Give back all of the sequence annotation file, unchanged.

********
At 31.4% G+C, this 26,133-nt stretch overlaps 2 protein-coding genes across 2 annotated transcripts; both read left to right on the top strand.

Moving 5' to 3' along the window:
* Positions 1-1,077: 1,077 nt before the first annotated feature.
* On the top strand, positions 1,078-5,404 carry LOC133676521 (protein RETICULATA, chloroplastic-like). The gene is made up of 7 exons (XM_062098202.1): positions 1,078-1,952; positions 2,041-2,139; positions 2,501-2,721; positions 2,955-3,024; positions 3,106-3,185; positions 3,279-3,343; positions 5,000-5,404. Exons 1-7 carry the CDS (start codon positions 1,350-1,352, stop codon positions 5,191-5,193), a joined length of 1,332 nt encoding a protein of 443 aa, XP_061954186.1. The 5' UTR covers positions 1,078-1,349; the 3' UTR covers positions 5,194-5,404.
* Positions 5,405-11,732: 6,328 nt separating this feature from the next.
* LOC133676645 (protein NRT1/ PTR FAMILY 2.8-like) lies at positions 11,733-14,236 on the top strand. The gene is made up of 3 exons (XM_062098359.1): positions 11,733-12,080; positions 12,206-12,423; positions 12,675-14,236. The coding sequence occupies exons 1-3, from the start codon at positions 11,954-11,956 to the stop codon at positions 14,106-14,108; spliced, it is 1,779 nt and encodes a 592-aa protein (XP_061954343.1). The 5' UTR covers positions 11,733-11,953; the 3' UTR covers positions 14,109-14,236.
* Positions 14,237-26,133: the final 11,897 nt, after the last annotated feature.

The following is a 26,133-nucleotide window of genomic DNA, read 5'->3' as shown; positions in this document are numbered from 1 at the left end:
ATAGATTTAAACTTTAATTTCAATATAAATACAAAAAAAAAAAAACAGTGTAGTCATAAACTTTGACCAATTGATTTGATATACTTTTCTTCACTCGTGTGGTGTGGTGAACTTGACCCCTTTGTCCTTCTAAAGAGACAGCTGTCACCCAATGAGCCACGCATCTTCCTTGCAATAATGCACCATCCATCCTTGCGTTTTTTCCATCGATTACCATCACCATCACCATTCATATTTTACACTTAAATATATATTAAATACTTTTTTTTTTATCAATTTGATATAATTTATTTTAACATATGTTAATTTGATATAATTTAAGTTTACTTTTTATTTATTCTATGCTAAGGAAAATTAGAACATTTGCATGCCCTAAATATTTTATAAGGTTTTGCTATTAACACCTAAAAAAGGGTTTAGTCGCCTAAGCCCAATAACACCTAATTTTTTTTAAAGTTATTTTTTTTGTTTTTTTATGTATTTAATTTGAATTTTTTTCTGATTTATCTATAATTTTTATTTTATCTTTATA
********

At 31.4% G+C, this 26,133-nt stretch overlaps 2 protein-coding genes across 2 annotated transcripts; both read left to right on the top strand.

Moving 5' to 3' along the window:
* Positions 1-1,077: 1,077 nt before the first annotated feature.
* On the top strand, positions 1,078-5,404 carry LOC133676521 (protein RETICULATA, chloroplastic-like). The gene is made up of 7 exons (XM_062098202.1): positions 1,078-1,952; positions 2,041-2,139; positions 2,501-2,721; positions 2,955-3,024; positions 3,106-3,185; positions 3,279-3,343; positions 5,000-5,404. Exons 1-7 carry the CDS (start codon positions 1,350-1,352, stop codon positions 5,191-5,193), a joined length of 1,332 nt encoding a protein of 443 aa, XP_061954186.1. The 5' UTR covers positions 1,078-1,349; the 3' UTR covers positions 5,194-5,404.
* Positions 5,405-11,732: 6,328 nt separating this feature from the next.
* LOC133676645 (protein NRT1/ PTR FAMILY 2.8-like) lies at positions 11,733-14,236 on the top strand. The gene is made up of 3 exons (XM_062098359.1): positions 11,733-12,080; positions 12,206-12,423; positions 12,675-14,236. The coding sequence occupies exons 1-3, from the start codon at positions 11,954-11,956 to the stop codon at positions 14,106-14,108; spliced, it is 1,779 nt and encodes a 592-aa protein (XP_061954343.1). The 5' UTR covers positions 11,733-11,953; the 3' UTR covers positions 14,109-14,236.
* Positions 14,237-26,133: the final 11,897 nt, after the last annotated feature.

The following is a 26,133-nucleotide window of genomic DNA, read 5'->3' as shown; positions in this document are numbered from 1 at the left end:
ATAGATTTAAACTTTAATTTCAATATAAATACAAAAAAAAAAAAACAGTGTAGTCATAAACTTTGACCAATTGATTTGATATACTTTTCTTCACTCGTGTGGTGTGGTGAACTTGACCCCTTTGTCCTTCTAAAGAGACAGCTGTCACCCAATGAGCCACGCATCTTCCTTGCAATAATGCACCATCCATCCTTGCGTTTTTTCCATCGATTACCATCACCATCACCATTCATATTTTACACTTAAATATATATTAAATACTTTTTTTTTTATCAATTTGATATAATTTATTTTAACATATGTTAATTTGATATAATTTAAGTTTACTTTTTATTTATTCTATGCTAAGGAAAATTAGAACATTTGCATGCCCTAAATATTTTATAAGGTTTTGCTATTAACACCTAAAAAAGGGTTTAGTCGCCTAAGCCCAATAACACCTAATTTTTTTTAAAGTTATTTTTTTTGTTTTTTTATGTATTTAATTTGAATTTTTTTCTGATTTATCTATAATTTTTATTTTATCTTTATA